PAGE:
As the pandemic continues to shift and evolve, organizations must do the same. The Agile methodology is widely hailed as a key tool to help companies become more responsive to change. However, not everyone is familiar with the principles of this methodology. Moreover, principles can be hard to translate into tangible practices. In this post, I will explain the Agile approach, its value, and the practices that achieve its ideals.
What is the Agile Methodology?
Originally, the Agile approach was introduced in software development. This article on Agile project management explains some key concepts of the approach. In essence, this methodology encourages “iterative, introspective, and adaptive” processes in the workplace. Let’s take each of these terms in turn. Iterative? This means that the process repeats itself. You set a goal, make a plan, do the work, and then reflect on it. By the way, that’s the “introspective” piece. A key piece of the puzzle here is constantly considering how the work is going. It’s especially valuable to think of what could go better, and what it would take to make that improvement. Finally, there’s the “adaptive” component. One of the main values of this approach is prioritizing responses to change over following a plan.
In practical terms, an Agile team typically takes a big goal and breaks it down into “sprints.” Between sprints, or even on a daily basis, the team meets briefly to recalibrate. In these meetings and other interactions, the team aligns with four major values. One is prioritizing people over processes. In other words, team members are critical to success; the tools they use can change. Second, results matter more than the procedures historically followed. Third, companies try to work with their customers instead of focusing on negotiating the shrewdest contract. And finally, as described above, responsiveness to change matters more than the plan.
These values are reflected in the twelve principles of this approach.
The Manifesto for Agile Software Development outlines twelve major principles. For instance, Agile work prioritizes customer satisfaction. Basically, a company should understand what its customers value and deliver that. Another principle emphasizes that value should be provided frequently, not just on a quarterly basis. Thus, constant improvement becomes the standard of success. In addition, progress isn’t measured by proximity to a distant goal. In Agile teams, it’s measured by work completed. Again, that means constantly executing tasks that bring value to customers.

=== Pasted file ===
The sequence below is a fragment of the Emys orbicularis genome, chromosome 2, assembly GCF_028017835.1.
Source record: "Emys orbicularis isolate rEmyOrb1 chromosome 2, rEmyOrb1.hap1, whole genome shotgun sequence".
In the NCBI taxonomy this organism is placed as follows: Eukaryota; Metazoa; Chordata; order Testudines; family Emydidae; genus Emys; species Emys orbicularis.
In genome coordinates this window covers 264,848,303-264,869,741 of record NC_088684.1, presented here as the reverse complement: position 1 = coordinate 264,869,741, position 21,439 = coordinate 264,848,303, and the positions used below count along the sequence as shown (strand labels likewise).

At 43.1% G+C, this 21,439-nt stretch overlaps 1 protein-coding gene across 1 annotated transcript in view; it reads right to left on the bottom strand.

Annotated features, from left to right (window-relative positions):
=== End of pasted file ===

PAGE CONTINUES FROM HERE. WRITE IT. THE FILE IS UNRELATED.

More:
Another several principles refer to the importance of team collaboration. In this earlier blog post, I outlined some pros and cons to working in a team. Cons notwithstanding, the Agile approach relies on collaboration. In this context, trust is essential. One of the principles emphasizes this. As described in this blog on managing remote teams, team members need trust to work well. Interestingly, Agile principles favor face-to-face communication, but as we know, that’s not always possible. Teams can stay true to this principle even in remote environments, though. They’ll just need to align with these best practices for virtual communication.
The last bunch of principles relates to how the work is accomplished. For instance, less is more. If it isn’t necessary for success, this approach advises against it. In a similar vein, sustainability matters. This means that teams shouldn’t push themselves too hard. Burnout is not the goal. On another note, technical excellence and good design are valued. As requirements change, these principles also encourage adapting, even close to the finish line. That’s accomplished by regularly recalibrating as a team to remain maximally effective. Lastly, Agile principles assert that the best work practices come from teams themselves. I’ll say more on how leaders fit into this picture later.